The impact of your living environment

The impact of your living environment
Are you familiar with the community organizations in your area? Does your city support families? Read on to see how local activities and services also have a role to play in your child’s development.

Are you familiar with the community organizations in your area? Does your city support families? Read on to see how local activities and services also have a role to play in your child’s development.

An increasing number of towns and cities across Quebec are making efforts to improve their support to families by adopting family policies. These improvements concern various spheres of community life, including recreation and sports, cultural activities, real estate development, and access to municipal infrastructures such as arenas or parks.

“Family policies may even dictate urban planning and design to ensure children can play safely,” highlights Marc-André Plante, General Manager of Carrefour action municipale et famille, an organization that supports the development of municipal family policies in Quebec. For example, Beloeil, Verdun and Sorel-Tracy have amended their regulations to allow children to play in the street.

“Playing in the street is an opportunity for young kids to explore their neighbourhood,” explains Marc-André Plante. “It’s where they have fun with their first friends and develop social skills.”

Cities are having to adapt to meet the changing needs of families. “In most families nowadays, both parents work, and one of them may have an atypical schedule,” explains Marc-André Plante. “There are also more blended families.”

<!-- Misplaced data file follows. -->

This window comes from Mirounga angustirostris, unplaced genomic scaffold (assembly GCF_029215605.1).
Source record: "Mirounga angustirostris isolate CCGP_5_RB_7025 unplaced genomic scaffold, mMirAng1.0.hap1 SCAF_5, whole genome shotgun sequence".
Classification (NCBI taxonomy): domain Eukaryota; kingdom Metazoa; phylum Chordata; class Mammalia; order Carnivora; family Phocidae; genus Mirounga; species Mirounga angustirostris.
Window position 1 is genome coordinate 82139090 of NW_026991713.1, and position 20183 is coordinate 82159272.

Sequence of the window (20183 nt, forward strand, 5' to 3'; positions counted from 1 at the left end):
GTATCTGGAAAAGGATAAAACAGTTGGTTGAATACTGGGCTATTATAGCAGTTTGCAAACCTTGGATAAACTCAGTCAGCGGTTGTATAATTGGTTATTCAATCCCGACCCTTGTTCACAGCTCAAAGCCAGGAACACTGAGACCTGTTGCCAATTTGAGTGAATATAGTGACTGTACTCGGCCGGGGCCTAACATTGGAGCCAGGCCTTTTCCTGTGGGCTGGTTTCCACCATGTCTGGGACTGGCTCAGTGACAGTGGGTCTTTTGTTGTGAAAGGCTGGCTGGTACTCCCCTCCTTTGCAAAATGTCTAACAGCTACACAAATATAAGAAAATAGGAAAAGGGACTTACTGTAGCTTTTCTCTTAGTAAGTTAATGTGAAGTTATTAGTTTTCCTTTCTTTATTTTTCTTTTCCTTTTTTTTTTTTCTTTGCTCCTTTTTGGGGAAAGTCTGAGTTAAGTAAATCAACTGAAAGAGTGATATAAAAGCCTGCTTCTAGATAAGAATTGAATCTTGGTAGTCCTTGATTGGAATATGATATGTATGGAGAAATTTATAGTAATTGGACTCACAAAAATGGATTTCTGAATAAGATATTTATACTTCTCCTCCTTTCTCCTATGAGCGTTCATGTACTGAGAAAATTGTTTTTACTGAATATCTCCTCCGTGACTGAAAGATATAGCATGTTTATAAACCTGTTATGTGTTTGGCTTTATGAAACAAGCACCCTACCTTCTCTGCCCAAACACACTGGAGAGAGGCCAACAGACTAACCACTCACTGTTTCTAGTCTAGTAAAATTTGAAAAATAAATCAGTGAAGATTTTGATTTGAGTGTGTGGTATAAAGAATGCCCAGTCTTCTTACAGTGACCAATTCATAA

Cities are therefore offering more flexible activities that fit in better with parents’ hours. Families can choose to go at the times that suit them best, without being obliged to sign up or follow a complete session. For example, the city of Rouyn-Noranda, in a joint effort with community organizations, has created Tic-Tac Parc. Through this initiative, the city’s parks now have boxes containing toys and books available to everyone all the time. Other towns and cities put on free events such as outdoor movie nights or story times.

Also, today’s dads are more present in their children’s lives. “Before, you’d almost never find changing tables in men’s washrooms,” Marc-André Plante points out. “Decision-makers have now understood that changing a diaper is not a task reserved for moms. Family locker rooms in public pool facilities also make it easier for dads to accompany their daughters to swimming lessons.”

In fact, to recognize the commitment of cities and some establishments towards children and families, several certifications have appeared in recent years such as Child Friendly Cities, the Certifié famille program or the ISO Famille certification.

Community organizations